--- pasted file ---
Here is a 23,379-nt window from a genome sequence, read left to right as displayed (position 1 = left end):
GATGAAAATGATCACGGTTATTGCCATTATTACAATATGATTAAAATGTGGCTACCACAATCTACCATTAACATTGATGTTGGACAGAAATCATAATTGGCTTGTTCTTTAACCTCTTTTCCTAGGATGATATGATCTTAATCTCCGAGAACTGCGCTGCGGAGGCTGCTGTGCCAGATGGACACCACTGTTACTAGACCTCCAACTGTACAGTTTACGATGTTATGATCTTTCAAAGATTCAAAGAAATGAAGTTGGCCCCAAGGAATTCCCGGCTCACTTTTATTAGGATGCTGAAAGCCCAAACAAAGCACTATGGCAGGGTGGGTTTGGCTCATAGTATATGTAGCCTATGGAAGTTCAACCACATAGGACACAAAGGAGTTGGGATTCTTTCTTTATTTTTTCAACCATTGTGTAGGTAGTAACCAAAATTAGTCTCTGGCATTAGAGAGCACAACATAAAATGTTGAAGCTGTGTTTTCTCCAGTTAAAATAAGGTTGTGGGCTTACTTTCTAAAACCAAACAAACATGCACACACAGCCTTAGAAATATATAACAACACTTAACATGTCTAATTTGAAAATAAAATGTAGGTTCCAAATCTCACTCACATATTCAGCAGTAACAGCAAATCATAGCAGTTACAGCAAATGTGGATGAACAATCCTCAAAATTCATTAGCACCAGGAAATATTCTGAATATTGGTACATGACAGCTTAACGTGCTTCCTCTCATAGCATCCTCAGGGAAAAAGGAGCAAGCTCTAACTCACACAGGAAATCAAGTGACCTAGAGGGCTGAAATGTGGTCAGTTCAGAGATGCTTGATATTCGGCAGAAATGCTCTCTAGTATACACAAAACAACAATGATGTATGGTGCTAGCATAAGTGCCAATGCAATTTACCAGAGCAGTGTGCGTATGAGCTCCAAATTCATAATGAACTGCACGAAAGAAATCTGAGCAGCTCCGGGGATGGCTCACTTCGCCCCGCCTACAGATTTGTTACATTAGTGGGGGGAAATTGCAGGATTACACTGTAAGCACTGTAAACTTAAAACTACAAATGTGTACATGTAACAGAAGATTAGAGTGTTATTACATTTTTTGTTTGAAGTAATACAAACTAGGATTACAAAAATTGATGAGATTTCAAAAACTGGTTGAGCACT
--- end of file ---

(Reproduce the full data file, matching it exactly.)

Here is a 23,379-nt window from a genome sequence, read left to right as displayed (position 1 = left end):
GATGAAAATGATCACGGTTATTGCCATTATTACAATATGATTAAAATGTGGCTACCACAATCTACCATTAACATTGATGTTGGACAGAAATCATAATTGGCTTGTTCTTTAACCTCTTTTCCTAGGATGATATGATCTTAATCTCCGAGAACTGCGCTGCGGAGGCTGCTGTGCCAGATGGACACCACTGTTACTAGACCTCCAACTGTACAGTTTACGATGTTATGATCTTTCAAAGATTCAAAGAAATGAAGTTGGCCCCAAGGAATTCCCGGCTCACTTTTATTAGGATGCTGAAAGCCCAAACAAAGCACTATGGCAGGGTGGGTTTGGCTCATAGTATATGTAGCCTATGGAAGTTCAACCACATAGGACACAAAGGAGTTGGGATTCTTTCTTTATTTTTTCAACCATTGTGTAGGTAGTAACCAAAATTAGTCTCTGGCATTAGAGAGCACAACATAAAATGTTGAAGCTGTGTTTTCTCCAGTTAAAATAAGGTTGTGGGCTTACTTTCTAAAACCAAACAAACATGCACACACAGCCTTAGAAATATATAACAACACTTAACATGTCTAATTTGAAAATAAAATGTAGGTTCCAAATCTCACTCACATATTCAGCAGTAACAGCAAATCATAGCAGTTACAGCAAATGTGGATGAACAATCCTCAAAATTCATTAGCACCAGGAAATATTCTGAATATTGGTACATGACAGCTTAACGTGCTTCCTCTCATAGCATCCTCAGGGAAAAAGGAGCAAGCTCTAACTCACACAGGAAATCAAGTGACCTAGAGGGCTGAAATGTGGTCAGTTCAGAGATGCTTGATATTCGGCAGAAATGCTCTCTAGTATACACAAAACAACAATGATGTATGGTGCTAGCATAAGTGCCAATGCAATTTACCAGAGCAGTGTGCGTATGAGCTCCAAATTCATAATGAACTGCACGAAAGAAATCTGAGCAGCTCCGGGGATGGCTCACTTCGCCCCGCCTACAGATTTGTTACATTAGTGGGGGGAAATTGCAGGATTACACTGTAAGCACTGTAAACTTAAAACTACAAATGTGTACATGTAACAGAAGATTAGAGTGTTATTACATTTTTTGTTTGAAGTAATACAAACTAGGATTACAAAAATTGATGAGATTTCAAAAACTGGTTGAGCACT